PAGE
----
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Library of Congress Manuscripts: An Illustrated Guide

Federal Judiciary

Felix Frankfurter. Draft decree to enforce the Brown v. Board of Education decision. 8 April 1955. Felix Frankfurter Papers. Library of Congress Manuscript Division.
Chief Justice Earl Warren's brief 1955 opinion announcing the decree to enforce Brown v. Board of Education, decided one year earlier, held that school districts must eliminate racial discrimination "with all deliberate speed." Justice Felix Frankfurter had suggested the phrase and had used it in this draft of a memorandum prepared on 8 April 1955. It had been introduced into constitutional law by Justice Oliver Wendell Holmes, Jr., whom Frankfurter revered and whose graceful but later troublesome phrase had appeared in several Frankfurter opinions that had preceded Brown.

The Manuscript Division's congressional collections include the papers of many members who were instrumental in drafting legislation that shaped the character of the federal judiciary. Some of these legislators—James Madison and Oliver Ellsworth, for example—were architects of the federal judicial system by virtue of their roles in writing the Judiciary Act of 1789. In this century, special mention should be given to Congressman Emanuel Celler of New York and Senator Thomas J. Walsh of Montana, whose papers reflect their leading roles on congressional judiciary committees and their efforts to develop collegiality and cooperation among the branches of government. The extensive correspondence between Senator Walsh and many federal judges on modern procedural reform, for example, demonstrates the close working relationships required within government to make federal justice genuinely effective.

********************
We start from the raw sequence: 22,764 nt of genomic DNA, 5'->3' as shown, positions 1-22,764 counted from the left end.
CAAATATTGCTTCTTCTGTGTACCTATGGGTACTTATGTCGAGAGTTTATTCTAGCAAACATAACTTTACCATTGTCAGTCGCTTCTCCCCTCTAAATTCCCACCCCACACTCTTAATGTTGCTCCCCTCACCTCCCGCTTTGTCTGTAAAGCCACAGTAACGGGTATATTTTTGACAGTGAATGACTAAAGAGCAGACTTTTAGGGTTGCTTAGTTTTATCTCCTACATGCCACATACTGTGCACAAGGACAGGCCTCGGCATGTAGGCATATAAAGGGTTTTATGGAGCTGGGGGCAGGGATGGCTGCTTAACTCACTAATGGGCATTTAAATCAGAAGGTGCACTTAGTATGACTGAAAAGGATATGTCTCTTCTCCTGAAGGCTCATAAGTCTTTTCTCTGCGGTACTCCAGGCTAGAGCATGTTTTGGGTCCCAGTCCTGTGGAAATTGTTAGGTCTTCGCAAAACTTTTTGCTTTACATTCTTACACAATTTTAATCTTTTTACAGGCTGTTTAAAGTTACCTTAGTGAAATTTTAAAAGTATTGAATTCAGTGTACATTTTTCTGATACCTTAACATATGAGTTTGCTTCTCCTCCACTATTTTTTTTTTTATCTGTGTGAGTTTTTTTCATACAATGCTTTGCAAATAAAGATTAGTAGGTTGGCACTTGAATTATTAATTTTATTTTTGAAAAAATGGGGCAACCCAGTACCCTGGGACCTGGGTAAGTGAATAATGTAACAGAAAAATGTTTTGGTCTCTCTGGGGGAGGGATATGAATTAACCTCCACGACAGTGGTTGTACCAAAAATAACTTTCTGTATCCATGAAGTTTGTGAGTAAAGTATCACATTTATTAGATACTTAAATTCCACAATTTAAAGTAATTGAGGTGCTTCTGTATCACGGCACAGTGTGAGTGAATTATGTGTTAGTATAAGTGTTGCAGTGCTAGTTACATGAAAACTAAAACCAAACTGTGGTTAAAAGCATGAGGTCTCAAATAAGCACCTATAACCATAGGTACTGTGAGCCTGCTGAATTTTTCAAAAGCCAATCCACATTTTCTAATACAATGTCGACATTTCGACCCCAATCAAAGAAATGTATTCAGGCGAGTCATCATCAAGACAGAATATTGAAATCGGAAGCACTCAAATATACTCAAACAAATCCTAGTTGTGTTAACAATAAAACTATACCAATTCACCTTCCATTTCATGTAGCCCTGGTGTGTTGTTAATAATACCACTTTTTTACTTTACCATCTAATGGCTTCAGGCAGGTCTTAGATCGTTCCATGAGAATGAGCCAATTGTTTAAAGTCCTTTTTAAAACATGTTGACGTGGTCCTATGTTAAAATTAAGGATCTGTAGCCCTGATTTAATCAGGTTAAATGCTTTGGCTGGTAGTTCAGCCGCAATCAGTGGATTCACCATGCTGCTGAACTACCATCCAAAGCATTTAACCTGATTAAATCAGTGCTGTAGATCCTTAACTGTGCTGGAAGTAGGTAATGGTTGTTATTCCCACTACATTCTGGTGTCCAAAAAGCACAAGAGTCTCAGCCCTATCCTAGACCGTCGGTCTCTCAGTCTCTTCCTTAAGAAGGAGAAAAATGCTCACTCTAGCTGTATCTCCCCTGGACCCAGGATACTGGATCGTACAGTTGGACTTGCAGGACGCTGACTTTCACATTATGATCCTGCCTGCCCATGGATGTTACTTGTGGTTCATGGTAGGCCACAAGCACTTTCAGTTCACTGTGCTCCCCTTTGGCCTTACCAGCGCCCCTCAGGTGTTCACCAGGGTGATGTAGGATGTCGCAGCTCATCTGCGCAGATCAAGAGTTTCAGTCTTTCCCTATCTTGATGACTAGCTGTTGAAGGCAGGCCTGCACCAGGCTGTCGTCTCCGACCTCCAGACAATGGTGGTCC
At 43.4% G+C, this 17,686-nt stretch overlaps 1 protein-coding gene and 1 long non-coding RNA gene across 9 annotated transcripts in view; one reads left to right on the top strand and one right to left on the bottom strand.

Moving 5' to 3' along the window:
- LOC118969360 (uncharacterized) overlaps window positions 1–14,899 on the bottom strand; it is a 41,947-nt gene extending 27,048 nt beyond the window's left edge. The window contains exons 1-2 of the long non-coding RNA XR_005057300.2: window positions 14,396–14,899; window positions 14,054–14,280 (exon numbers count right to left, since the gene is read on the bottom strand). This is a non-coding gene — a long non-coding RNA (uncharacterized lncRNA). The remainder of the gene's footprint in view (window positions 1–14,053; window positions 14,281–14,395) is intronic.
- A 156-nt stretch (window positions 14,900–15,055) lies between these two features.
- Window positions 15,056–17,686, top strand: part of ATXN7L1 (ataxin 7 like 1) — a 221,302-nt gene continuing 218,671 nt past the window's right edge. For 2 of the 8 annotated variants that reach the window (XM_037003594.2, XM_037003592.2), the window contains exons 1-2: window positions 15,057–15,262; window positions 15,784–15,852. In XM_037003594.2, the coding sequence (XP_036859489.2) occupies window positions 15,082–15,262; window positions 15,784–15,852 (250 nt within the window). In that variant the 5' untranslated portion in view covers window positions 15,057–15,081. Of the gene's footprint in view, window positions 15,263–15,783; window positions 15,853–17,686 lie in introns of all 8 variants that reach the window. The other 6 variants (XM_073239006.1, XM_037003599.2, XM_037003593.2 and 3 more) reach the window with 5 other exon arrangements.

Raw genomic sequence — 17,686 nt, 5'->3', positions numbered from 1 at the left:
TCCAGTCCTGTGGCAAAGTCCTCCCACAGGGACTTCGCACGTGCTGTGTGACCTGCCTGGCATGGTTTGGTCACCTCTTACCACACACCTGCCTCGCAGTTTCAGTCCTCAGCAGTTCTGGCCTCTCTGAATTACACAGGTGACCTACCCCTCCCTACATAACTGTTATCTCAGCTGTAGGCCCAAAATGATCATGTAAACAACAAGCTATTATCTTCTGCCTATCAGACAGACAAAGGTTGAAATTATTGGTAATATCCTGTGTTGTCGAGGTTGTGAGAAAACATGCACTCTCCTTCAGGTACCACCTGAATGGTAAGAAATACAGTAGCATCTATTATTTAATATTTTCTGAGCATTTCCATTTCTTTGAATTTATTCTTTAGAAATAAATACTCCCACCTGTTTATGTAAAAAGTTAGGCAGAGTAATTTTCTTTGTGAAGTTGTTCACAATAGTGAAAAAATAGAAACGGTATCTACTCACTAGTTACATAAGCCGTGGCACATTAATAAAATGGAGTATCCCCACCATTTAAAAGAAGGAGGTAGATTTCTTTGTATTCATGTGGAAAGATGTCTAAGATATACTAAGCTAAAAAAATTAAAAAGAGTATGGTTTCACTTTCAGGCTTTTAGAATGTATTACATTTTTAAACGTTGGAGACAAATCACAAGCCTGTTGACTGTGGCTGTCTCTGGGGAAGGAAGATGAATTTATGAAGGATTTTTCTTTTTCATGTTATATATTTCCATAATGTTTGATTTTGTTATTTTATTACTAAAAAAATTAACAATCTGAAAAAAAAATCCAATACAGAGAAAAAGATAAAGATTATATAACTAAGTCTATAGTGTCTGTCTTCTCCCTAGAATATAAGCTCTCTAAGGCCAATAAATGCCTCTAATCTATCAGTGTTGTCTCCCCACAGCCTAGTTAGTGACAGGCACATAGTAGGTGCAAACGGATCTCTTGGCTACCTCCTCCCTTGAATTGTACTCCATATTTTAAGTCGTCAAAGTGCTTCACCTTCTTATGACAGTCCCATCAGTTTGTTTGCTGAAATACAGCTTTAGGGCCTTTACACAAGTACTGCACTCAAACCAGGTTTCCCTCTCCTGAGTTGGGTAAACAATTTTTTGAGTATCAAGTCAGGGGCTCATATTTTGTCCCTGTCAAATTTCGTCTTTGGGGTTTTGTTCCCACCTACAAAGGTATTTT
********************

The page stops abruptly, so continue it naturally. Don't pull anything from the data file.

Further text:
Papers relating to the executive branch also bear upon the federal judiciary, and the presidential papers described previously contain a wealth of material on judicial selection and nomination, the organization of courts, and the development of an agenda for federal criminal and civil litigation. Equally valuable for documenting the nation's judicial history are the many collections of papers of attorneys general from Edmund Randolph through Elliot Richardson as well as the papers of many solicitors general, including Benjamin Bristow, Charles Fahy, and Robert Bork, who argue the government's cases in the Supreme Court and in important litigation elsewhere.

The principal actors in the drama of federal justice, however, are the judges themselves. Here the division's collections are truly magisterial, for they include the nation's largest corpus of the papers of chief justices and associate justices, as well as those of many judges of the lower federal courts who played leading roles in American life. Among the chief justices, the division holds the papers of Oliver Ellsworth, John Marshall, Roger B. Taney, Salmon P. Chase, Morrison R. Waite, Melville Weston Fuller, William Howard Taft, Charles Evans Hughes, Harlan Fiske Stone, and Earl Warren. The papers of associate justices are also well represented here. For the Warren Court (1953-69) alone, the division holds the papers of Hugo L. Black, William O. Douglas, Felix Frankfurter, Harold H. Burton, Robert H. Jackson, William J. Brennan, Jr., Byron R. White, Thurgood Marshall, and Arthur J. Goldberg.

Judicial papers contain materials that range from diaries and family correspondence to scrapbooks of newspaper clippings. Although they are most useful for studying the development of law and government, the letters, opinions, and memoranda written by some justices, especially Frankfurter and Jackson, can stand on a shelf with the finest English prose.

Roger Brooke Taney. Letter to Caleb Cushing thanking Cushing for his support of Taney's decision in the Dred Scott case. 9 November 1857. Library of Congress Manuscript Division.